"Women process information differently than men," [Republican ad maker Ashley] O'Connor says. "So much of political advertising focuses on conflict, and facts and figures, and I think that we're already starting to see, when reaching women voters, there's just new techniques that need to be used, and a different tone, and more storytelling."Forget the facts and figures, just use some soft focus and tell a story. Just let people know you're nice and that's all you need. Take an ad in which a mother tells the emotional story of pediatric neurosurgeon and, now, Republican House candidate, Monica Wehby operating on her daughter:
"This is a 60-second ad and it's not particularly issue-driven," O'Connor says of the spot. "It sort of goes to this point that when talking to women, I don't think you necessarily have to be delivering factual information to move them. I think connecting with their heart and really trying to build emotion is more effective."So it's the equivalent of the old "which candidate would you rather have a beer with" question from every election George W. Bush was in. Only for girls, so ... cosmos and bonbons? My fluttery, conflict-averse lady-brain is blown. Except am I allowed to talk about my mind being blown, or is that too violent a metaphor for me as a woman to use, especially if I want to reach a female audience? Should I tell the story of how I sank to my pink satin chaise lounge and fanned myself delicately as I tried to comprehend how very insulting this all is to women? The suggestion here is that because women don't really care for pounding bass and sneering voice-overs pushing Benghazi or whatever else the Republican base is worked up about this week, we don't care about any serious issues at all.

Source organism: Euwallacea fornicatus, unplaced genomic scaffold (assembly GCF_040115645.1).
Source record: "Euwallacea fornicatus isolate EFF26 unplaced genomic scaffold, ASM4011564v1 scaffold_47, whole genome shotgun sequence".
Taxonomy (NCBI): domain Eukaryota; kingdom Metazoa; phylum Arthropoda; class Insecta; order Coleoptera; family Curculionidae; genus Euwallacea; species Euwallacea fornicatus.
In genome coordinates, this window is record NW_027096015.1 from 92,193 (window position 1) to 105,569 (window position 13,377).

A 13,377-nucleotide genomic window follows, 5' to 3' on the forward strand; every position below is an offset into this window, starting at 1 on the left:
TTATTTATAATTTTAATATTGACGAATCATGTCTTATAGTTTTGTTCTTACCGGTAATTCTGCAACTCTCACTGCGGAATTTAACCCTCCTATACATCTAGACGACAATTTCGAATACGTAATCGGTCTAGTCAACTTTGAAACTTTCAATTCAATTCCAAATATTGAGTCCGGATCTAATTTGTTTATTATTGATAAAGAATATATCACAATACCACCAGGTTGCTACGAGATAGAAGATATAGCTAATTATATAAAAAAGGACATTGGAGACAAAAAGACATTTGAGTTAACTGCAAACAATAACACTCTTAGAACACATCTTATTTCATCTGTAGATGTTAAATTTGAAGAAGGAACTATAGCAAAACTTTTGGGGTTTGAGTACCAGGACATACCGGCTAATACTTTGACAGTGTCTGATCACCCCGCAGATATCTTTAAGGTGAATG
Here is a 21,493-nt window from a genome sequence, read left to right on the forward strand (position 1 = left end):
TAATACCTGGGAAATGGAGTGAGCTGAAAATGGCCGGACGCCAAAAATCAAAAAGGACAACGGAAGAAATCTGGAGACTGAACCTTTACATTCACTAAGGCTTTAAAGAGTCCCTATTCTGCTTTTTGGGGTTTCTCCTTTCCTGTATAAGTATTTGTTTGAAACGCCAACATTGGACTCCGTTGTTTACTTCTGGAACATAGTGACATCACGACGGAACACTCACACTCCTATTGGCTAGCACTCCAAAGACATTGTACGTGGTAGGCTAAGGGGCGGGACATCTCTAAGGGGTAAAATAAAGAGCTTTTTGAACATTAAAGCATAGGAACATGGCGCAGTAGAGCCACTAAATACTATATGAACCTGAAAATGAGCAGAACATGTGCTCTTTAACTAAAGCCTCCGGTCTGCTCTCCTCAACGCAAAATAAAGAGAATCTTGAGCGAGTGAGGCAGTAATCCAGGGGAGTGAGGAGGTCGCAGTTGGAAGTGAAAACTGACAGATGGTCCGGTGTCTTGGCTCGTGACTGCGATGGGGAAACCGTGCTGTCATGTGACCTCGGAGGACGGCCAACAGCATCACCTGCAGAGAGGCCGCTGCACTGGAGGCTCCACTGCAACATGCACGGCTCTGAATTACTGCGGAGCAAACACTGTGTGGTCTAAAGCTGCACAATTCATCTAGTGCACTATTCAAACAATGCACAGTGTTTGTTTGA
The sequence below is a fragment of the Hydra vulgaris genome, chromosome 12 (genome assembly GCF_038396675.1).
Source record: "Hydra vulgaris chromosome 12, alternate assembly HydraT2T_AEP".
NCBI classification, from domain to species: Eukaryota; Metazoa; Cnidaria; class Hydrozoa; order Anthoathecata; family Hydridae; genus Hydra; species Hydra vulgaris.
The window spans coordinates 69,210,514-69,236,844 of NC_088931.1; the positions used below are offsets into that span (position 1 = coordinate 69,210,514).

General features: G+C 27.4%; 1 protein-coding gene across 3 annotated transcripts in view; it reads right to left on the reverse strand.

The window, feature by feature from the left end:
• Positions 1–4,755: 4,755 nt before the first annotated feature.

Then again, when your preferred "facts and figures" tend to be less than factual, it must be nice to have an excuse to just ditch them altogether. If Republicans had more of a sense of shame about telling lies, they'd probably have done this long ago.